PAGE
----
To Emily Dickinson

To Emily Dickinson
Hart Crane was greatly inspired by Walt Whitman and Emily Dickinson. To show his admiration for Dickinson, he wrote the poem To Emily Dickinson.

Hart Crane was greatly inspired by Walt Whitman and Emily Dickinson. To show his admiration for Dickinson, he wrote the poem To Emily Dickinson.

About Hart Crane

His full name was Harold Hart Crane and you can read more about this poet in this bio.

About the poem

The poem To Emily Dickinson is about regret and optimism. These two factors that form the basis of this poem, conflict. The way that this poet combined these factors, it seems just as natural. This shows how much he was inspired by Dickinson.

With the knowledge about the death of Crane (27-04-1932), this poem seems to connect with his, somewhat, dark thoughts. Crane decided to end his life in April 1932, by jumping off the SS. Orizaba in the Gulf of Mexico. His body was never recovered.

Darkness is an important factor in the work of Dickinson. For Crane, this was an important subject to write about. Let’s call these self-reflections of a tormented mind. Because he started drinking and this caused a depression. He assumed that he failed and there was no other option than to end his life. The circumstances that lead to his death are just as sad as the assumption that his life was nothing more than a failure. Crane left us a legacy of some intense poems. Just as great as the ones he considered important when it comes down to poetry: Dickinson and Whitman.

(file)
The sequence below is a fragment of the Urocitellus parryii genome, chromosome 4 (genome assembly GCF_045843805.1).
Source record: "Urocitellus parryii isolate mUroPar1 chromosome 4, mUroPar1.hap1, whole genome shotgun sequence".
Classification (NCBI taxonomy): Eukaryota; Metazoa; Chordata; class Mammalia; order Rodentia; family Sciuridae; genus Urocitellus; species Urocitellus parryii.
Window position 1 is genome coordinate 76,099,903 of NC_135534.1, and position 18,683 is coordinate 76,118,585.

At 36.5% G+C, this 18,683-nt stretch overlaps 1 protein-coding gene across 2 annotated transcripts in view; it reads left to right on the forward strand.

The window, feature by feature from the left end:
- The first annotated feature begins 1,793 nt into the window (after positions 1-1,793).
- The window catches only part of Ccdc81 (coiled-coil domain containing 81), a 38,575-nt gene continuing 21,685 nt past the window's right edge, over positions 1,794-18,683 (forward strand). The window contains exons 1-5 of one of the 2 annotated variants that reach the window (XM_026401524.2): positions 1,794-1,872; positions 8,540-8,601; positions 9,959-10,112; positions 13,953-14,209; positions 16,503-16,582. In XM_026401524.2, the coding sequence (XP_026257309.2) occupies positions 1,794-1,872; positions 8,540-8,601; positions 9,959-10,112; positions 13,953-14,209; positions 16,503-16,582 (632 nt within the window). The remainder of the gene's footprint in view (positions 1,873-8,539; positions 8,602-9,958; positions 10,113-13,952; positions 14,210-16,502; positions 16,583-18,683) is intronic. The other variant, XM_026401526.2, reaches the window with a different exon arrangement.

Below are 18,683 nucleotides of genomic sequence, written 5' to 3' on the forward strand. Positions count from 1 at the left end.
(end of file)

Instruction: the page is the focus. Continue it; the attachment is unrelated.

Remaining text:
To Emily Dickinson

To Emily Dickinson


You who desired so much–in vain to ask–
Yet fed you hunger like an endless task,
Dared dignify the labor, bless the quest–
Achieved that stillness ultimately best,


Being, of all, least sought for: Emily, hear!
O sweet, dead Silencer, most suddenly clear
When singing that Eternity possessed
And plundered momently in every breast;


–Truly no flower yet withers in your hand.
The harvest you descried and understand
Needs more than wit to gather, love to bind.
Some reconcilement of remotest mind–


Leaves Ormus rubyless, and Ophir chill.
Else tears heap all within one clay-cold hill.


— Hart Crane


The poem is anything but simple. Yet, it is subtle. The irony speaks from this poem, from time to time. He considered Dickinson as his muse. That is why this poem has so much resemblance to the work of the Belle of Amherst.


Crane did what many fans of Dickinson may have thought about her work. This is one of the most beautiful poems, which can be considered as a tribute from one poet to another poet.


Your inspiration

We can imagine that you may well be inspired by another poet. Did you ever write about your admiration? You can share your thoughts with us. Use the online submission form to send in your poem.

To Emily Dickinson
Article Name
To Emily Dickinson
Hart Crane (1899-1932) shows his admiration for Emily Dickinson in this poem.
Publisher Name
The Ministry of Poetic Affairs

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